Three students from Ballymahon Vocational School are getting to 'The Heart of the Matter' for the annual BT Young Scientist and Technology exhibition.
Students Emma Kearney, Sarah McCormack and Ciara Moughty, aided by teacher Ms Sinead Mulcahy, will exhibit their topical project 'Defib Demo – The Heart of the Matter' at the upcoming exhibition at the RDS in Dublin.
“Originally the main aim for our project was to develop and design an educational programme for GAA players, parents, and coaches on how to use a defibrillator correctly and efficiently as we didn’t feel the audio steps were efficient enough,” the girls explained. “Back in April of 2016 a young girl of 14 collapsed and died after a GAA training session. This was a shock to not only to her own club and county, but to our club as well, as we were all similar in age and we are part of the LGFA too.”
Knowing that this was not a unique case, the girls did their research and found that according to the HSE, 5,000 SCDs (Sudden Cardiac Deaths) occur each year. They also pointed out that survival rates following a cardiac arrest at any age are directly related to the time taken to resuscitate and particularly defibrillate.
“Automated external defibrillators (AEDs) have been proven to be of extreme benefit in increasing the chances of survival from sudden cardiac arrest. So after reading all of this we decided there definitely was a need for Defib awareness and we got a survey underway to gather some info on how much and what people knew about this topic,” the young scientists added.
“We handed out the surveys to the first, second and fifth year students, and we obtained some very interesting results.
“We were shocked to see that 0% of the first year students were aware of the location of the defibrillator in our school. 90% of the candidates admitted that they do not know how to use a defibrillator and 97% of the candidates admitted they would be interested in learning more about a defibrillator and how to use one. After analysing these results we altered our original plan slightly.
“We decided we would organise a Defib day in our school for all students and not just students who play GAA. We also made a phone call to the Irish Heart Foundation about our plan, to see if they could offer us any advice and ideas.”
After a recommendation from the foundation, the girls also included CPR in the event, which took place on Thursday, December 1 at the school. The students participated in a number of fun and beneficial activities that helped to increase their awareness on a number of lifesaving skills.
Along with Ms Mulcahy, the girls came up with seven main aims for the day; That students would know where the defibrillator at the school is located; that students would understand what the AED symbol stands for; to highlight the location of three defibrillators close to each students' locality; to know how and when to perform CPR; to know the postcode for the school and understand the necessity of the postcode for ambulances in an emergency situation; to ensure that students and their families are aware of their own postcode; and to know how to efficiently perform an emergency phone call on every iPhone or smartphone.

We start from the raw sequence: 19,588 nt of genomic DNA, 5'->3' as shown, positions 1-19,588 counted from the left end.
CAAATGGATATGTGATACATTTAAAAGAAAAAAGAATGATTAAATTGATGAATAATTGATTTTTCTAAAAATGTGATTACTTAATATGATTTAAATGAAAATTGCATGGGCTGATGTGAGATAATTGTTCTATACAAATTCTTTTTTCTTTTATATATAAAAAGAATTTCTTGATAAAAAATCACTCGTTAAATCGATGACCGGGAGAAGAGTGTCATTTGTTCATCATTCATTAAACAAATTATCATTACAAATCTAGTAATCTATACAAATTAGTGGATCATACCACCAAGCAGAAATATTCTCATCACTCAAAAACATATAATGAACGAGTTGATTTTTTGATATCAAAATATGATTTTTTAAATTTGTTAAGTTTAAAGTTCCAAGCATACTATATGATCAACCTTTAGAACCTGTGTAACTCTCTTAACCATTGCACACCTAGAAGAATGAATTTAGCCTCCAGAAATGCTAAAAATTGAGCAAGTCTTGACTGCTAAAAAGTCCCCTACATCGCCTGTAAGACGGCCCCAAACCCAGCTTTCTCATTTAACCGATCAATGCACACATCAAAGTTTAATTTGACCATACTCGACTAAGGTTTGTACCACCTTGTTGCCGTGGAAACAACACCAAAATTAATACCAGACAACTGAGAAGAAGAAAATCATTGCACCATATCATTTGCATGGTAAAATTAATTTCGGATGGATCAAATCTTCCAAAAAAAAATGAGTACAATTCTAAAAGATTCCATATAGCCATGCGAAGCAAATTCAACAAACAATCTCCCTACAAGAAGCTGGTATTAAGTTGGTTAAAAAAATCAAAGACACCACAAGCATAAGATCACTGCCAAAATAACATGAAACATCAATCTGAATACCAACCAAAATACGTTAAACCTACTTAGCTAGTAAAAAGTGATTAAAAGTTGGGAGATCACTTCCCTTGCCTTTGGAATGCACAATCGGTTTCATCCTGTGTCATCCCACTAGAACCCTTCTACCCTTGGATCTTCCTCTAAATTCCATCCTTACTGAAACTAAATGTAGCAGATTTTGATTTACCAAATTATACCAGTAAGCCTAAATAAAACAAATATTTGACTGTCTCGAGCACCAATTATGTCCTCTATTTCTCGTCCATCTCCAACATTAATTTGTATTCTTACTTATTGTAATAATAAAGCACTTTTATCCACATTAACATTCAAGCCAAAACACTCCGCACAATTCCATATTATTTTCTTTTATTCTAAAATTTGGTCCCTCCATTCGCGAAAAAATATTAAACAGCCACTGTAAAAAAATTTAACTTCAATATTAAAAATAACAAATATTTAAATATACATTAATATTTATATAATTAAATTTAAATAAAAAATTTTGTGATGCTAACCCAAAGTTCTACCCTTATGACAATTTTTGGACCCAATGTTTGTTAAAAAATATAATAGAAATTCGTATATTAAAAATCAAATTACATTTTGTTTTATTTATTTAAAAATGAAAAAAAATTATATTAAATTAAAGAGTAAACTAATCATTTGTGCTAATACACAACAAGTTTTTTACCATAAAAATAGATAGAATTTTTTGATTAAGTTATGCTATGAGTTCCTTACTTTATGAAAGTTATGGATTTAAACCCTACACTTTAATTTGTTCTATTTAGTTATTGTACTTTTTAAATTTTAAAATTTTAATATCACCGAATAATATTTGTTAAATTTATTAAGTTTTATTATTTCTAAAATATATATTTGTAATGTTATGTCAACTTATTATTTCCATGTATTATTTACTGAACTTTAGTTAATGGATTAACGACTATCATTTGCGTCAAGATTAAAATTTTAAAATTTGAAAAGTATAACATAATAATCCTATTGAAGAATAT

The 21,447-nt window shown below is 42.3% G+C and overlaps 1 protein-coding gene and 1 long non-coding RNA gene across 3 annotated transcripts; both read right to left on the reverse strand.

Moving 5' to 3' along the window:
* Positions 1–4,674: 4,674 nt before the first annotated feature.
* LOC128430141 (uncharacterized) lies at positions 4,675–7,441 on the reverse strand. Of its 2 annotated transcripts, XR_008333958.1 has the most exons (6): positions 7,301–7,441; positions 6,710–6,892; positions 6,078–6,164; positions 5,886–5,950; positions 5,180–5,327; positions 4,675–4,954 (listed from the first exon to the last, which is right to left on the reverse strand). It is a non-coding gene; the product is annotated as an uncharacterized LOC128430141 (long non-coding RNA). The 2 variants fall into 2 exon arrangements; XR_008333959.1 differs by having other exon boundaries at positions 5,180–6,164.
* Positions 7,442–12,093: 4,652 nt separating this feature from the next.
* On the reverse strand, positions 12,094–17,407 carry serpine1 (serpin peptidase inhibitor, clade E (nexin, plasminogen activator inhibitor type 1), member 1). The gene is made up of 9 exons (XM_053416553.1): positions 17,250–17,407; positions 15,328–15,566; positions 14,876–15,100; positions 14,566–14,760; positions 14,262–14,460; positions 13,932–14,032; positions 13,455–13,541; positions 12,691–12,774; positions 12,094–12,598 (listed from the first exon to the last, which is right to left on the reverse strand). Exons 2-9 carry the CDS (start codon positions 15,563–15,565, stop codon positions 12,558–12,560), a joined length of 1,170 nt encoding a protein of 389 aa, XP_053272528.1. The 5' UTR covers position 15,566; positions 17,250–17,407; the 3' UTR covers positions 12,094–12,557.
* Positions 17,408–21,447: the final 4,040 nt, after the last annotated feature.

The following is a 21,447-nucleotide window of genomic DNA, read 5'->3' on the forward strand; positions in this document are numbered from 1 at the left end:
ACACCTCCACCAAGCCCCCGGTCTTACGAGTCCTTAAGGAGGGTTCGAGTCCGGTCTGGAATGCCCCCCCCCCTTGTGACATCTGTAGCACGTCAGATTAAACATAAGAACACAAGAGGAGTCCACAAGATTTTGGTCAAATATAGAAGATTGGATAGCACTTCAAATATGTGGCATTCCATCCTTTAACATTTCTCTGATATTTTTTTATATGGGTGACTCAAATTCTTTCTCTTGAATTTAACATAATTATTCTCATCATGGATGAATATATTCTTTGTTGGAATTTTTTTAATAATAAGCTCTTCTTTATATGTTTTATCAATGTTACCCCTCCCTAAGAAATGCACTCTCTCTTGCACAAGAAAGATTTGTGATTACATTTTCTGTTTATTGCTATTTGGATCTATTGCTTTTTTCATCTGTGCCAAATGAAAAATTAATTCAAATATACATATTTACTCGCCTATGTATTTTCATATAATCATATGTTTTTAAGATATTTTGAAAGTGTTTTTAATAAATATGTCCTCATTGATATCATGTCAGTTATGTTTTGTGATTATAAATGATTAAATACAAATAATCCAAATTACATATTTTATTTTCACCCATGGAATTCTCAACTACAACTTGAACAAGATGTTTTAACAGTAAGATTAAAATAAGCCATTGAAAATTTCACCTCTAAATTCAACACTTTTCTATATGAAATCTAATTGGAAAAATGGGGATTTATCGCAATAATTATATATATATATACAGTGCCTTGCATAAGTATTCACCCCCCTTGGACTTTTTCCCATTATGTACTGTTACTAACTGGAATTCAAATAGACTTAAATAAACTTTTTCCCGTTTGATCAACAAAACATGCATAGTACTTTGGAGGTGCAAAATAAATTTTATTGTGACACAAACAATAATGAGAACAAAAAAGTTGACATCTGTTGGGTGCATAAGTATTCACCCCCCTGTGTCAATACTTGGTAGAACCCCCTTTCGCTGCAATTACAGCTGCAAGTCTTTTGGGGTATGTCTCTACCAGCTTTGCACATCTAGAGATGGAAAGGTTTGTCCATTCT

“We wanted to take the fear out of saving a life,” the students stated. “Also we were very privileged on the day to have Cathal Joyce speak to the students about his Sudden Cardiac Arrest experience. He spoke the students about how CPR and the use of a defibrillator saved his life last year and emphasised the importance of understanding and knowing these life skills.
“The day was a massive success and we were very pleased with the results we obtained. We made a new updated survey to include questions on CPR and we handed this survey out to each student before and after the day.”
“The results we received were very conclusive and definitely highlighted to us that our day had been a success.”
In fact, the school have now decided to host an annual CPR and Defib day in the school, while the three students leading the project are in the process of designing CPR and Defib packs that can be distributed to other schools.
“We are very excited about our trip to the RDS in Dublin where will compete against 500 other schools,” they added. “We hope to spread more awareness and emphasise the importance of CPR and Defib training in schools.
“We would also like to take this opportunity to thank a number of people; firstly our teacher Ms Mulcahy, who has guided us and supported us from the very start. Our project would not have been possible without her.
“We want to extend a massive thank you to Darren Mulleady and the Ballymahon CPR and Defibrillator group for taking the time out to show us how to perform CPR and how to use a defibrillator; and also for providing us with the equipment we needed to complete the project.
“We also want to thank Cathal Joyce who travelled to us on December 1, to speak to the students about his very own scary experience which was an eye-opener for all who attended.
“Finally, we would like to thank our school Principal, Ms Johnston, and all the staff who are supporting us throughout the whole experience, especially Ms O'Reilly and the Art department, who are very busy helping us as we get our display ready for January!”
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